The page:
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Woman with tinnitus trying to muffle the ringing in her ears with a pillow to overcome challenge.

You hear plenty of talk nowadays about the challenge of living with chronic diseases such as high blood pressure or diabetes, but what about tinnitus? It is a chronic illness which has a strong emotional component since it affects so many areas of someone’s life. Tinnitus presents as ghost sounds in one or both ears. Most folks describe the noise as clicking, buzzing, hissing, or ringing that no one else can hear.

Tinnitus technically isn’t an illness but a symptom of an untreated medical problem like hearing loss and something that over 50 million individuals from the U.S. deal with on a day to day basis. The ghost sound will start at the worst possible times, too, like when you’re watching a favorite TV show, trying to read a magazine or listening to a friend tell a terrific tale. Tinnitus can flare up even when you attempt to go to bed.

Medical science hasn’t quite pinpointed the reason so many folks suffer from tinnitus or how it happens. The accepted theory is that the brain creates this sound to balance the silence that comes with hearing loss. Regardless of the cause, tinnitus is a life-changing issue. Consider five reasons tinnitus is such a challenge.

1. Tinnitus Impacts Emotional Processing

Recent research indicates that people who experience tinnitus also have more activity in the limbic system of the brain. The limbic system is the part of the brain responsible for emotions. Up until this discovery, most doctors thought that people with tinnitus were stressed and that is the reason why they were always so emotional. This new theory indicates there is far more to it than simple stress. There is an organic component that makes those with tinnitus touchy and emotionally delicate.

2. Tinnitus is Tough to Talk About

How do you explain to someone else that you hear weird noises that they can’t hear and not feel crazy once you say it. The inability to tell others about tinnitus causes a disconnect. Even if you can tell someone else, it is not something that they truly can relate to unless they suffer from it for themselves. Even then, they might not have exactly the same symptoms of tinnitus as you. Support groups are usually available, but it means talking to a bunch of people you aren’t comfortable with about something very personal, so it is not an attractive option to most.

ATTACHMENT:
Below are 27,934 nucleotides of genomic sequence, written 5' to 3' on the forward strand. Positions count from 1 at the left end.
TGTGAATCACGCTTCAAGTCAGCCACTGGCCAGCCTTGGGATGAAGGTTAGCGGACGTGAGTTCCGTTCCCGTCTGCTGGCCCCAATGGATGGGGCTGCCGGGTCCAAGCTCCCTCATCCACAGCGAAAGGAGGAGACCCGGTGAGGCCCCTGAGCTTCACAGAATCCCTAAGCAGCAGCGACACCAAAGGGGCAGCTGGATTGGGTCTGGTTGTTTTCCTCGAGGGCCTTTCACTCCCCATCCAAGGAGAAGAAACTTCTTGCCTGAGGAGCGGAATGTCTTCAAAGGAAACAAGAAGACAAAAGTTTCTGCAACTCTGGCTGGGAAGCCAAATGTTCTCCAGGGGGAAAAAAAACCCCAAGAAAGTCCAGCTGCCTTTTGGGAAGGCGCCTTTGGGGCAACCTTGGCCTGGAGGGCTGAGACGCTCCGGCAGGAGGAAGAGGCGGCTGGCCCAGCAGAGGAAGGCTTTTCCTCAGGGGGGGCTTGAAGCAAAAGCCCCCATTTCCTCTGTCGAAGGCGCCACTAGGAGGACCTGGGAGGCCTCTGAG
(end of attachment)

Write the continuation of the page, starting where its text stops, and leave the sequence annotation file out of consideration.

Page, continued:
3. Tinnitus is Distracting

Imagine trying to write a paper or study with noise in the background that you can not turn down or turn off. It’s a distraction that many find disabling if they are at work or just doing things around the house. The noise changes your focus making it hard to remain on track. The inability to focus that comes with tinnitus is a real motivation killer, too, making you feel lethargic and useless.

4. Tinnitus Impedes Sleep

This is one of the most crucial side effects of tinnitus. The sound will get louder when a sufferer is attempting to fall asleep. It’s not certain why it increases during the night, but the most logical explanation is that the silence around you makes it more noticeable. Throughout the day, other noises ease the noise of tinnitus such as the TV, but you turn everything all off when it is when you lay down for the night.

A lot of people use a sound machine or a fan at night to help alleviate their tinnitus. Just that little bit of background sound is enough to get your mind to lower the volume on your tinnitus and allow you to get some sleep.

5. There’s No Permanent Solution For Tinnitus

Just the idea that tinnitus is something that you must live with is tough to accept. Although no cure will stop that ringing permanently, there are things can be done to assist you find relief. It starts at the doctor’s office. Tinnitus is a symptom, and it is vital to get a correct diagnosis. For instance, if you hear clicking, perhaps the noise isn’t tinnitus but a sound associated with a jaw problem such as TMJ. For many, the cause is a chronic illness the requires treatment like hypertension.

Lots of people will find their tinnitus is the result of hearing loss and dealing with that problem relieves the noise they hear. Getting a hearing aid means an increase in the amount of sound, so the brain can stop trying to make it to fill in the silence. Hearing loss may also be quick to treat, such as earwax build up. When the doctor treats the underlying issue, the tinnitus disappears.

In extreme cases, your physician may attempt to combat the tinnitus medically. Tricyclic antidepressants may help lower the ringing you hear, as an example. The doctor may suggest lifestyle changes which should alleviate the symptoms and make living with tinnitus simple, such as using a noise machine and finding ways to manage stress.

Tinnitus presents many hurdles, but there’s hope. Medical science is learning more each year about how the brain functions and ways to make life better for those struggling with tinnitus.

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